June 28, 2005 Posted by Amy Hall
Last week, the comments took an unexpected turn, and we discussed the need for strong convictions in the church here and here. In this postmodern culture, it is thought that we can never know reality as it truly is because we’re trapped inside our own narrow perspective and language. Since right and wrong are only what we create them to be, every person’s perspective is equally valid. Therefore, to say that I am right and someone else is wrong is to make a meaningless statement at best and an oppressive power play at worst. It is best, then, (our culture tells us) to not believe too strongly in anything (especially in any religion) since the greatest danger to the world lies with those deluded people who think they know the truth and think others are wrong. But if the culture is wrong and there is objective truth and goodness, then the greatest danger will come from not having strong convictions about truth.
When I finally gave in and saw Revenge of the Sith last weekend, I was struck by how well Anakin’s fall illustrates the danger of not having solid answers. In the crucial moment of Anakin’s turning, he is caught between a Jedi and a Sith. Each is trying to convince Anakin that he is in the right. Unfortunately, Anakin is confused–he had not become convinced of the truth before this moment of testing. Without strong convictions based on knowledge about what is true, he has only his emotions to guide him, and of course, emotions are easily manipulated.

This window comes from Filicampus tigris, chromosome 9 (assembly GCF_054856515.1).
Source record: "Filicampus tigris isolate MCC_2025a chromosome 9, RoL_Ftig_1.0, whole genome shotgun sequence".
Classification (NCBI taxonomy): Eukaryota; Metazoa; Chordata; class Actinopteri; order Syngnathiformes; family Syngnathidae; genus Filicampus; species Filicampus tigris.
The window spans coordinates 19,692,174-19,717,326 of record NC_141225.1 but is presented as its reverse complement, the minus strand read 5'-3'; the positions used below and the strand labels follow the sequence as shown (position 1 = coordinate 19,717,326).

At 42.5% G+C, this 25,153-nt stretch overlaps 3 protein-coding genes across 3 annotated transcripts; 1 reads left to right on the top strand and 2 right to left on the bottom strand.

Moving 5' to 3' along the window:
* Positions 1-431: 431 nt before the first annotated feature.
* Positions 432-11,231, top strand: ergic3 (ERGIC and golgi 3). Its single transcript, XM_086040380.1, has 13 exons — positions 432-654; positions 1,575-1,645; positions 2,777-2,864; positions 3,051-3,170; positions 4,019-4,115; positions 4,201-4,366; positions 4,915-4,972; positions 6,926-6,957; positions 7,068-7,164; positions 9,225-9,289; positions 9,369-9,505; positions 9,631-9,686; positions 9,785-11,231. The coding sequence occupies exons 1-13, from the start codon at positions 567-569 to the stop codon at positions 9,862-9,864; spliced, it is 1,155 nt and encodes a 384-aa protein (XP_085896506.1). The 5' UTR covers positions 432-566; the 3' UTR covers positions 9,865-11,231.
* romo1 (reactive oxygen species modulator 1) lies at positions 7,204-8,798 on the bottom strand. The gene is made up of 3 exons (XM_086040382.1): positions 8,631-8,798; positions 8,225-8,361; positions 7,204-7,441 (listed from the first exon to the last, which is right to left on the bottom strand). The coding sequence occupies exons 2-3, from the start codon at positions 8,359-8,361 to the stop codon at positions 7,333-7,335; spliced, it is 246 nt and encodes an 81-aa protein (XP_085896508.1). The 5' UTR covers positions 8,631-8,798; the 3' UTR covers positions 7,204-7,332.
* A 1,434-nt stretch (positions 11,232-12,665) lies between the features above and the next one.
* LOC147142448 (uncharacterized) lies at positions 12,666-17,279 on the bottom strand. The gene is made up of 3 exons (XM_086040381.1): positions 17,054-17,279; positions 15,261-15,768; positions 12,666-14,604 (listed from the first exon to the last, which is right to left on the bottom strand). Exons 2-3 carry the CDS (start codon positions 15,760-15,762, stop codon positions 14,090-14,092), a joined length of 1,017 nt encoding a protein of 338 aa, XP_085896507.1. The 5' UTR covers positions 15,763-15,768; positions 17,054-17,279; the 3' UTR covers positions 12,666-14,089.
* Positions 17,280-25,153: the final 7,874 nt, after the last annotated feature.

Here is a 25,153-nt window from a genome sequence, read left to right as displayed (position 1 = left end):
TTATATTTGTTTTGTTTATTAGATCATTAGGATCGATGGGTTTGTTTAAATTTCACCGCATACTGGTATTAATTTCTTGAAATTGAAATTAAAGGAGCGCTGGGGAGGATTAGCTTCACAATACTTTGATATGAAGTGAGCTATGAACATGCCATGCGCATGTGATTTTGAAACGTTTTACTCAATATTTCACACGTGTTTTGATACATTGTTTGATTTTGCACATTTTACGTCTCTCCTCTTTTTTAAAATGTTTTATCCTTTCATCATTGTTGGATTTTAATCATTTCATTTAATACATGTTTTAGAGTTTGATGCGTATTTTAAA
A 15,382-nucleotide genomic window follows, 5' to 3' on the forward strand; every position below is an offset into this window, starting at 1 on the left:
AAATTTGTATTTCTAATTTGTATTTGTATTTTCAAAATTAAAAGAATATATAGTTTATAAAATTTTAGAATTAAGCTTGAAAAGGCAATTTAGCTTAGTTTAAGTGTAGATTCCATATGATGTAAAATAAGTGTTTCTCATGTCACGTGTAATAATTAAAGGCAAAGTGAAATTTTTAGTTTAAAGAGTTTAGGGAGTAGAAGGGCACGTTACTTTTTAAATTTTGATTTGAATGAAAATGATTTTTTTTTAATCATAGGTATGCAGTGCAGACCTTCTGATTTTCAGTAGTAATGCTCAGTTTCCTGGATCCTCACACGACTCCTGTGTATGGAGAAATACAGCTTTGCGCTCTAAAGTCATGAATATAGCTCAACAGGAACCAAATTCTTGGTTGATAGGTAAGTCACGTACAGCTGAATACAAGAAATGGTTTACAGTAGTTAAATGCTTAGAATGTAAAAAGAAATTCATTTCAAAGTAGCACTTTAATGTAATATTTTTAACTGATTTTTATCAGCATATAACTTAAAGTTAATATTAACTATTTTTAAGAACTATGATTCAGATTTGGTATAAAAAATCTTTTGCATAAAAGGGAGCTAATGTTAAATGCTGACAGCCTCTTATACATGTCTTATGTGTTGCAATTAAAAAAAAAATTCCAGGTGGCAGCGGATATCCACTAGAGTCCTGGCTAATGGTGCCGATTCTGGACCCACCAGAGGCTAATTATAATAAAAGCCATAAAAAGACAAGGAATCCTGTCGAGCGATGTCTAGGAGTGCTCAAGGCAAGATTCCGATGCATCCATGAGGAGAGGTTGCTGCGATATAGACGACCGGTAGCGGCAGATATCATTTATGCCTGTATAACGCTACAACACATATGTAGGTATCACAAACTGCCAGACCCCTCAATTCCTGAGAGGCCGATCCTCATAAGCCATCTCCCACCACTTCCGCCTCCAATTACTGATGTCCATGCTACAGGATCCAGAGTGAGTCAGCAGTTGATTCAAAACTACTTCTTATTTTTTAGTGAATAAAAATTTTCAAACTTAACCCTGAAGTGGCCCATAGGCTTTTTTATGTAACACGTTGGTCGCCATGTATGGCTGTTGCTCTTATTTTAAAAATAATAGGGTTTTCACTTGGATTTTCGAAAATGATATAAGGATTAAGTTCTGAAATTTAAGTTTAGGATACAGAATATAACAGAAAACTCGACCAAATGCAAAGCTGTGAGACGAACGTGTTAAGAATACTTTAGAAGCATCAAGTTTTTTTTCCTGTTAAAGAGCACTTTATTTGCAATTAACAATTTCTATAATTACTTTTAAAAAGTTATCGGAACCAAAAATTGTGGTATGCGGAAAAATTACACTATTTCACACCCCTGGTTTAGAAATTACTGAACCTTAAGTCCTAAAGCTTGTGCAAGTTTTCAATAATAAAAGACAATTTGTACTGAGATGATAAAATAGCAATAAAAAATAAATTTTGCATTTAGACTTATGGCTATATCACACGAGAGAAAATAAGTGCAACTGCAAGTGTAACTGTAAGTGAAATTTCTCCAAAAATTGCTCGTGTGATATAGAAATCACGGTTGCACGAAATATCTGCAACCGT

Obi-Wan recognizes that his apprentice is lost when Anakin says that, contrary to Obi-Wan’s perspective, from his point of view the Jedi are evil. Obi-Wan knows that postmodernism is wrong–there is a correct point of view; and, like Anakin, if we don’t work hard to understand what that correct view is so that we are certain enough to stand solidly on that truth despite the personal cost, we also will be directed by our own self-interested desires and feelings and be easily manipulated by those who are not seeking truth and goodness. We’ll be lost.
Instead, we must seek the strength of answers. We must “be transformed by the renewing of [our minds], so that [we] may prove what the will of God is” (Romans 12:2). We are to increase our knowledge–and our confidence in that knowledge–so that “we are no longer…tossed here and there by waves and carried about by every wind of doctrine, by the trickery of men, by craftiness in deceitful scheming” (Ephesians 4:11-14). We must do this, because those who do not have strong convictions become the pawns of those who do.